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ISSN 2476-1966
Journal of Immunobiology

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Bispecific Antibodies: Bright Way for Cancer Therapeutics

Junpeng Qi*

Department of Cancer Biology, The Scripps Research Institute, Jupiter, Florida, USA

*Corresponding Author:
Junpeng Qi
Department of Cancer Biology
The Scripps Research Institute
Jupiter, Florida, USA
Tel: 561-228-2000
E-mail: [email protected]

Received date: October 28, 2016; Accepted date: November 04, 2016; Published date: November 07, 2016

Citation: Junpeng Qi (2016) Bispecific Antibodies: Bright way for Cancer Therapeutics. J Immuno Biol 1:103.

Copyright: © 2016 Junpeng Qi. This is an open-access article distributed under the terms of the Creative Commons Attribution License, which permits unrestricted use, distribution, and reproduction in any medium, provided the original author and source are credited.

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Editorial

Antibody based cancer therapeutics show great beneficial to more and more patients and the antibody drug market is growing fast. As Removab® approved in 2009 and Blincyto™ approved in 2014, bispecific antibodies with combination of two antigen binding specificities shed new light on antibody based cancer therapeutics especially when new technologies for engineering and manufacturing are available.

Currently, most of approved antibody for cancer therapy is monospecific with limited binding to one antigen. Drug resistance and cancer relapsed are the biggest obstacle for monoclonal antibody (mAb) therapy [1,2]. Bispecific antibodies with two functional “arms” simultaneously addressing two different antigens or epitopes are sufficient to target two pathways involved in cancer pathogenesis showing advantage over the mAb therapy (for example, targeting EGFR and IGFR) [3]. With the combination of specificity of two different antibodies, bispecific antibodies have inherent specificity towards target. Moreover, some clinical studies have shown that the expression level of targeted receptor is decreased or even lost after mAb therapy, such as anti-CD20 therapeutics [4-6]. Bispecific antibodies could be worthwhile to try to push CD20 targeting therapy back to the right path.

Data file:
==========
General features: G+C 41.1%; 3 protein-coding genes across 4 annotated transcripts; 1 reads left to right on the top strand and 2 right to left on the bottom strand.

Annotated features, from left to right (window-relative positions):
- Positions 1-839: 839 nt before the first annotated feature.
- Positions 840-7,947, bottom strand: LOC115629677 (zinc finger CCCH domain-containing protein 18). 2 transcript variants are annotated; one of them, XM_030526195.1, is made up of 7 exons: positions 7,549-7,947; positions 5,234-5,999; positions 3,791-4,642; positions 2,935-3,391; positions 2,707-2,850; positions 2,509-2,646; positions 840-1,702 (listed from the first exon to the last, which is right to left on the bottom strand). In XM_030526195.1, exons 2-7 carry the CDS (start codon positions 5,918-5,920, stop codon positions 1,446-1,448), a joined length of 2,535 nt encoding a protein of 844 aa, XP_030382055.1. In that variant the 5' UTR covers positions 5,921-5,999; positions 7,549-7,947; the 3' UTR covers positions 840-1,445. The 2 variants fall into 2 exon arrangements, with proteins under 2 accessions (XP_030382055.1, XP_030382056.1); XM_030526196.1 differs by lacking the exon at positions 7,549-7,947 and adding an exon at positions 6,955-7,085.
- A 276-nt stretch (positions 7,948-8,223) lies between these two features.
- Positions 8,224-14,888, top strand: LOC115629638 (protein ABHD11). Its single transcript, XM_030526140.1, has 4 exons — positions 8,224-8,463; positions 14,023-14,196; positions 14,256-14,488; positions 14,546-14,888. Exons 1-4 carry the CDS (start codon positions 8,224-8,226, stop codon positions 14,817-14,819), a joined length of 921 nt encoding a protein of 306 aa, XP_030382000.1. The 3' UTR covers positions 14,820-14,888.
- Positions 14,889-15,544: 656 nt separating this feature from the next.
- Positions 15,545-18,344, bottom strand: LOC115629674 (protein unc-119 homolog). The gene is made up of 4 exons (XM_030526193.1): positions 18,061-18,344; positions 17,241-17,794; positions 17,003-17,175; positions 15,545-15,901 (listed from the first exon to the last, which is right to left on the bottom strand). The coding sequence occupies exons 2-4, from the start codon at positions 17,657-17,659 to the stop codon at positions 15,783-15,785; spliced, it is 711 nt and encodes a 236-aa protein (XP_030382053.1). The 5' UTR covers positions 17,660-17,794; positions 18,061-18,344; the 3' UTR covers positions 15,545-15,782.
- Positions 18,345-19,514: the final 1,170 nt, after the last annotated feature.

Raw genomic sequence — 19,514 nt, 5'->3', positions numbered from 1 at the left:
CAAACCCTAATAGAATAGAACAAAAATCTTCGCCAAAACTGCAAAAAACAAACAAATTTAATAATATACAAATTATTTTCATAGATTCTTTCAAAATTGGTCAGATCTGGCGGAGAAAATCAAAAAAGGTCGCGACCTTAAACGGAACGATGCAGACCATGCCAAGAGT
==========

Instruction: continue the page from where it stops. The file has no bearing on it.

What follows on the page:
The major advantage of bispecific antibodies is harnessing immune effector cells to kill cancer cells. Cytotoxic T lymphocytes play a critical role in immunosurveillance and anti-cancer immunity. Bispecific antibodies redirect cytotoxic T cells to cancer cells to form a cytolytic synapse followed by T cell activation, proliferation and cancer cell lysis. Besides blinatumomab, several bispecific antibodies engaging T cells show promising anti-cancer efficacy in clinical trials [7,8]. Moreover, targeting innate immune system by bispecific antibodies is another attractive strategy which has been gaining more and more interest. As an important member of innate immune system, nature killer (NK) cells play a major role in antibody dependent cytotoxic activity (ADCC) through FcIIIA receptor (CD16A). So far, lots of excellent work has been made to enhance the effector function of therapeutic mAb by Fc mutation or glycosylation engineering. Bispecific antibodies are much more straightforward to bridge NK cells to cancer cells via CD16A receptor and clinical studies show that NK cell engager indeed demonstrates potent cancer killing effect [9]. As a bispecific fusion protein targeting NKG2D showing potent efficacy against human multiple myeloma, NKG2D could be an ideal target for bispecific antibodies to redirect and activate NK cells in cancer immunotherapy [10].

With the technological breakthrough in bioengineering, more and more novel platforms for bispecific antibodies are emerging. And the revival of bispecific antibodies gains the attention of biopharmaceutical companies. There is no doubt that bispecific antibodies will likely lead the antibody market in the next few years based on the encouraging clinical results in cancer immunotherapy.

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